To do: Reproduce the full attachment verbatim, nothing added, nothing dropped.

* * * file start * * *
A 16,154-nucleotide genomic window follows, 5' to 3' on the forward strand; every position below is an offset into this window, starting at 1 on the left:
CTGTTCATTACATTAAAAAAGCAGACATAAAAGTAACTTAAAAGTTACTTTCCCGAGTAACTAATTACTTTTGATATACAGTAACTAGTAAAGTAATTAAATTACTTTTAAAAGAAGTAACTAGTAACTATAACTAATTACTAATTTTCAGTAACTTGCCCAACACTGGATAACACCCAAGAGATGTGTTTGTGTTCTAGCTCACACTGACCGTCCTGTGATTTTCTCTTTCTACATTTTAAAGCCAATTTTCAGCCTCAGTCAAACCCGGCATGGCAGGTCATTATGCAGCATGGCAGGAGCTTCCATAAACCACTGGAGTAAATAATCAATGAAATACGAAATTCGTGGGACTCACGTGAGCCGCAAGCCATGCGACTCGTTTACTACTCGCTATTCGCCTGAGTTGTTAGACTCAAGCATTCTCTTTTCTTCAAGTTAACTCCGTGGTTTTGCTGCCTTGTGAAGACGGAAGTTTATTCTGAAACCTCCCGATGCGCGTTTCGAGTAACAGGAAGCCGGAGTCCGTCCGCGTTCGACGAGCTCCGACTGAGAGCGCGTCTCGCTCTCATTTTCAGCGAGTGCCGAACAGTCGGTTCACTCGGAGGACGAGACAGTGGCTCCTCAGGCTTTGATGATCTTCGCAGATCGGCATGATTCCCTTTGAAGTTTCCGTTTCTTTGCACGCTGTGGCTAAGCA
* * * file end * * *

A 16,154-nucleotide genomic window follows, 5' to 3' on the forward strand; every position below is an offset into this window, starting at 1 on the left:
CTGTTCATTACATTAAAAAAGCAGACATAAAAGTAACTTAAAAGTTACTTTCCCGAGTAACTAATTACTTTTGATATACAGTAACTAGTAAAGTAATTAAATTACTTTTAAAAGAAGTAACTAGTAACTATAACTAATTACTAATTTTCAGTAACTTGCCCAACACTGGATAACACCCAAGAGATGTGTTTGTGTTCTAGCTCACACTGACCGTCCTGTGATTTTCTCTTTCTACATTTTAAAGCCAATTTTCAGCCTCAGTCAAACCCGGCATGGCAGGTCATTATGCAGCATGGCAGGAGCTTCCATAAACCACTGGAGTAAATAATCAATGAAATACGAAATTCGTGGGACTCACGTGAGCCGCAAGCCATGCGACTCGTTTACTACTCGCTATTCGCCTGAGTTGTTAGACTCAAGCATTCTCTTTTCTTCAAGTTAACTCCGTGGTTTTGCTGCCTTGTGAAGACGGAAGTTTATTCTGAAACCTCCCGATGCGCGTTTCGAGTAACAGGAAGCCGGAGTCCGTCCGCGTTCGACGAGCTCCGACTGAGAGCGCGTCTCGCTCTCATTTTCAGCGAGTGCCGAACAGTCGGTTCACTCGGAGGACGAGACAGTGGCTCCTCAGGCTTTGATGATCTTCGCAGATCGGCATGATTCCCTTTGAAGTTTCCGTTTCTTTGCACGCTGTGGCTAAGCA